According to Marx, religion has a dual role to play. Throughout the history of class society religion performs two essential functions: it buttresses the established order by sanctifying it and by suggesting that the political order is somehow ordained by divine authority, and it consoles the oppressed and exploited by offering them in heaven what they are denied upon earth. At the same time, by holding before them a vision of what they are denied, religion plays at least partly a progressive role in that it gives the common people some idea of what a better order would be. But when it becomes possible to realize that better order upon earth in the form of communism, then religion becomes wholly reactionary, for it distracts men from establishing a now possible good society on earth by still turning their eyes toward heaven. Its sanctification of the existing social order makes it a counter-revolutionary force. Thus in the course of building a communist society, the Marxist must fight religion because it will inevitably stand in his path. …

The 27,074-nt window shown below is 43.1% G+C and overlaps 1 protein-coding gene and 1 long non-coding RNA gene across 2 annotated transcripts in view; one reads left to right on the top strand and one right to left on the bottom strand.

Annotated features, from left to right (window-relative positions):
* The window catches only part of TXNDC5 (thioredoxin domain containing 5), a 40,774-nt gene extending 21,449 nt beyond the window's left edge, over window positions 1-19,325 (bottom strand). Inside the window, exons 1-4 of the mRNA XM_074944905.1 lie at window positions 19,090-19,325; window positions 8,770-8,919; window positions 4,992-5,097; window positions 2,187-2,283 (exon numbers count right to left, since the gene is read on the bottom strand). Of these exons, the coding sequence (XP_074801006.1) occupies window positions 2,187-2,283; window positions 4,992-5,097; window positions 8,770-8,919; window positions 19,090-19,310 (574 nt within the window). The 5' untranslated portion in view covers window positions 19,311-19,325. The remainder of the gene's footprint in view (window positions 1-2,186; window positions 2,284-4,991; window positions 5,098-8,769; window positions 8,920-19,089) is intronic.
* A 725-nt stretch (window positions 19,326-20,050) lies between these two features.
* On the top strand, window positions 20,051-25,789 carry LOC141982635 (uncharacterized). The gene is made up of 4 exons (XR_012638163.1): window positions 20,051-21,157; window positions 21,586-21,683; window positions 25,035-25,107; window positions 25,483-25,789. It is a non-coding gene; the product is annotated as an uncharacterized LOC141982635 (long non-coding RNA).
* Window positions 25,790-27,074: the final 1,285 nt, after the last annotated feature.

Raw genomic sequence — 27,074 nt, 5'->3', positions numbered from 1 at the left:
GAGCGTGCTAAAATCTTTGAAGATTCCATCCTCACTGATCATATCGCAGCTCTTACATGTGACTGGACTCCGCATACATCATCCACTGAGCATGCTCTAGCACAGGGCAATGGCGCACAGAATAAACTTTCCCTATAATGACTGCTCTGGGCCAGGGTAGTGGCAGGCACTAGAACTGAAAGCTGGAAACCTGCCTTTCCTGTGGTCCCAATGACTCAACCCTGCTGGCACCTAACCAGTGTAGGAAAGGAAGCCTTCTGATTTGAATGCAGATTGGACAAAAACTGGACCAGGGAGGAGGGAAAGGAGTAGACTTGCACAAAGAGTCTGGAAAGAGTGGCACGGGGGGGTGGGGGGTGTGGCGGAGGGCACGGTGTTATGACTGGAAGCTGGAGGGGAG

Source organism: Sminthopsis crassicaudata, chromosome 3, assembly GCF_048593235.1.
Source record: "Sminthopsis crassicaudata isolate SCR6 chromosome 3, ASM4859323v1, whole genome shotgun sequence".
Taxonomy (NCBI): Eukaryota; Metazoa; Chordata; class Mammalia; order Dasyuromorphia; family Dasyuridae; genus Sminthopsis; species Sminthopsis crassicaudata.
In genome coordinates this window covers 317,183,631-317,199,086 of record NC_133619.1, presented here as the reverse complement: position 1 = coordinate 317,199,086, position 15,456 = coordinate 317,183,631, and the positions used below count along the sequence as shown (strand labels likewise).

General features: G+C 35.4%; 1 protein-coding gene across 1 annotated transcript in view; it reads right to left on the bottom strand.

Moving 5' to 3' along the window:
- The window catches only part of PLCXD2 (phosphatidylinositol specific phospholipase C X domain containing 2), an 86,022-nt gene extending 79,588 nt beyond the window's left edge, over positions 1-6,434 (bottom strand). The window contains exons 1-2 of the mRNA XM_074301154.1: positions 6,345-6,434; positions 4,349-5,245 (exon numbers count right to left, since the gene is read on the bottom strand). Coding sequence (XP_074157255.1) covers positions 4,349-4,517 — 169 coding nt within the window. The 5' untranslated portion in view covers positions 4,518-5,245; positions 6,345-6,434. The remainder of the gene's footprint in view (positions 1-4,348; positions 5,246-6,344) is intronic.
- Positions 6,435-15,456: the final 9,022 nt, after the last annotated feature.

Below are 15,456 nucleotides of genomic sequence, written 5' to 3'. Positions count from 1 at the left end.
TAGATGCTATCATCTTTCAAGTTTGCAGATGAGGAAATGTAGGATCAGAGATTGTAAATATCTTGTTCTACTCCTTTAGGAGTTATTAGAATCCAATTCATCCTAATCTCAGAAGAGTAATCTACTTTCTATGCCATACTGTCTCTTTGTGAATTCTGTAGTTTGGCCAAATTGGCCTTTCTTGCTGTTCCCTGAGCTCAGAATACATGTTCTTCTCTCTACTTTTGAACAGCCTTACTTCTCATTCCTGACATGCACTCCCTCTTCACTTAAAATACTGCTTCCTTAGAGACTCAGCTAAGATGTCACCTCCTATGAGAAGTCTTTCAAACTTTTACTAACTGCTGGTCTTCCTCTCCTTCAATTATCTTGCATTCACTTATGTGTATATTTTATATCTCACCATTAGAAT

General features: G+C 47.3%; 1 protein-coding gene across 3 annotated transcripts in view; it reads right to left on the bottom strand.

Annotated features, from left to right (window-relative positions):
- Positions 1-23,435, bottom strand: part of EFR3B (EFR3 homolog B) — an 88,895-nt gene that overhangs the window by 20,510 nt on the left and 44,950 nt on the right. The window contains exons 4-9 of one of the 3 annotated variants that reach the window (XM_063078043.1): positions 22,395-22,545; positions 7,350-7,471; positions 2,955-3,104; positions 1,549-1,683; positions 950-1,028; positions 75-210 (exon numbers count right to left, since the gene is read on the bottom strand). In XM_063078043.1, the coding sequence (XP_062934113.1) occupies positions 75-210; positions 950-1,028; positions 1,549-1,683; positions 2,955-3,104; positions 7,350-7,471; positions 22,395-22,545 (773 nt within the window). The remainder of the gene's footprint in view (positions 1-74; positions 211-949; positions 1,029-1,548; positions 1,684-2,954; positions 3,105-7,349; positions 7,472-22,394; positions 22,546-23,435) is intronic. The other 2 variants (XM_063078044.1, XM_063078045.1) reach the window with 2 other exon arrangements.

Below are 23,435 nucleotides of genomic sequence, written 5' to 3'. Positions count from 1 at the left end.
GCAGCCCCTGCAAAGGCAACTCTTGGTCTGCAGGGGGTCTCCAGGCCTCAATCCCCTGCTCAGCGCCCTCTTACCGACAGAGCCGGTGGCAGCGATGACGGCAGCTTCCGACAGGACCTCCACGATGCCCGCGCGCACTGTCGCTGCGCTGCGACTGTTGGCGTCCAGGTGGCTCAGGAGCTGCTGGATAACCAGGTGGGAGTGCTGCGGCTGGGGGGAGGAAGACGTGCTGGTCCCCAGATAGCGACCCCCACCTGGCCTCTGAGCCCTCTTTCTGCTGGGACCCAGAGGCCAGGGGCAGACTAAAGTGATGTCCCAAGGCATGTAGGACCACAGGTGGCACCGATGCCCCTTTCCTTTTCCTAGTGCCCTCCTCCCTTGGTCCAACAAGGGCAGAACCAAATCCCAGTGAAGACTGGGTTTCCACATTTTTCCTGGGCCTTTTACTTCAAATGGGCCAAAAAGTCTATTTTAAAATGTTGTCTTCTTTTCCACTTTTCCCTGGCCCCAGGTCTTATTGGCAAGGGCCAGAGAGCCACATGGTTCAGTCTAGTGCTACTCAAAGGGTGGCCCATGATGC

Burke’s Romantic Restoration of Natural Law

This point (see: previous installment “The History of Natural Right”) was put supremely well by Edmund Burke: The rights of men are in a sort of middle, incapable of definition, but not impossible to be discerned. The rights of men in governments are their advantages; and these are often in balances between differences of good; in compromises sometimes between good and evil, and sometimes, between evil and evil. Political reason is a computing principle: adding, subtracting, multiplying and dividing, morally and not metaphysically or mathematically, true moral denominations.[1] Burke’s argument is that what he calls “real right” depends upon this priority of the proportionately relational and reciprocal. Thus, he is by no means denying the validity of a modern universal claim right aspect to ius, but on the contrary fully re-inscribing it (beyond the limitations of early-modern scholasticism) within a traditional and essentially Aristotelian (or even Thomistic) horizon. In this spirit he declares that if civil society fulfills human nature, “the advantages for which it is made” (in other words its objective telē) also become …